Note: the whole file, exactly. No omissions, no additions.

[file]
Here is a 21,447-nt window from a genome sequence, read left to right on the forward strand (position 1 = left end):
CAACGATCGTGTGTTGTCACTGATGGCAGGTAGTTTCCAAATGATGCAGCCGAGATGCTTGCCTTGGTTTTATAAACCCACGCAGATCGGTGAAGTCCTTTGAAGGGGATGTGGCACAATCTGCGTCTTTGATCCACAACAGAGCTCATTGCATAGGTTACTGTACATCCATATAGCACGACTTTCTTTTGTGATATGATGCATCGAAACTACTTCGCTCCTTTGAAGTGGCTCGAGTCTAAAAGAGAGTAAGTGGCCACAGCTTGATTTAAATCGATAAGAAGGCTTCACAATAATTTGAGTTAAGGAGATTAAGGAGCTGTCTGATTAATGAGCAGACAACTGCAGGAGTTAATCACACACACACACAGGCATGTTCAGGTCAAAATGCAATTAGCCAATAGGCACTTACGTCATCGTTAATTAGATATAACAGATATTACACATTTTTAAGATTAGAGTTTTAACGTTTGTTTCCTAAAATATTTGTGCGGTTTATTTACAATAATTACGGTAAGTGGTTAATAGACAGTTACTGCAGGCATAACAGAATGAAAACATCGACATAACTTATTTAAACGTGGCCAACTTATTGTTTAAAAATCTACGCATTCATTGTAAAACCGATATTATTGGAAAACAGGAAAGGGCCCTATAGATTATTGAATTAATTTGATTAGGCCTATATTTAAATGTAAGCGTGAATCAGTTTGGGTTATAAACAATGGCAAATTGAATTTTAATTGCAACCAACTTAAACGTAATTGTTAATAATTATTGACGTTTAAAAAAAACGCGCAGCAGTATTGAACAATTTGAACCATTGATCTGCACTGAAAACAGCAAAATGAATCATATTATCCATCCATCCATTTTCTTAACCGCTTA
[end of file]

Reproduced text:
Here is a 21,447-nt window from a genome sequence, read left to right on the forward strand (position 1 = left end):
CAACGATCGTGTGTTGTCACTGATGGCAGGTAGTTTCCAAATGATGCAGCCGAGATGCTTGCCTTGGTTTTATAAACCCACGCAGATCGGTGAAGTCCTTTGAAGGGGATGTGGCACAATCTGCGTCTTTGATCCACAACAGAGCTCATTGCATAGGTTACTGTACATCCATATAGCACGACTTTCTTTTGTGATATGATGCATCGAAACTACTTCGCTCCTTTGAAGTGGCTCGAGTCTAAAAGAGAGTAAGTGGCCACAGCTTGATTTAAATCGATAAGAAGGCTTCACAATAATTTGAGTTAAGGAGATTAAGGAGCTGTCTGATTAATGAGCAGACAACTGCAGGAGTTAATCACACACACACACAGGCATGTTCAGGTCAAAATGCAATTAGCCAATAGGCACTTACGTCATCGTTAATTAGATATAACAGATATTACACATTTTTAAGATTAGAGTTTTAACGTTTGTTTCCTAAAATATTTGTGCGGTTTATTTACAATAATTACGGTAAGTGGTTAATAGACAGTTACTGCAGGCATAACAGAATGAAAACATCGACATAACTTATTTAAACGTGGCCAACTTATTGTTTAAAAATCTACGCATTCATTGTAAAACCGATATTATTGGAAAACAGGAAAGGGCCCTATAGATTATTGAATTAATTTGATTAGGCCTATATTTAAATGTAAGCGTGAATCAGTTTGGGTTATAAACAATGGCAAATTGAATTTTAATTGCAACCAACTTAAACGTAATTGTTAATAATTATTGACGTTTAAAAAAAACGCGCAGCAGTATTGAACAATTTGAACCATTGATCTGCACTGAAAACAGCAAAATGAATCATATTATCCATCCATCCATTTTCTTAACCGCTTA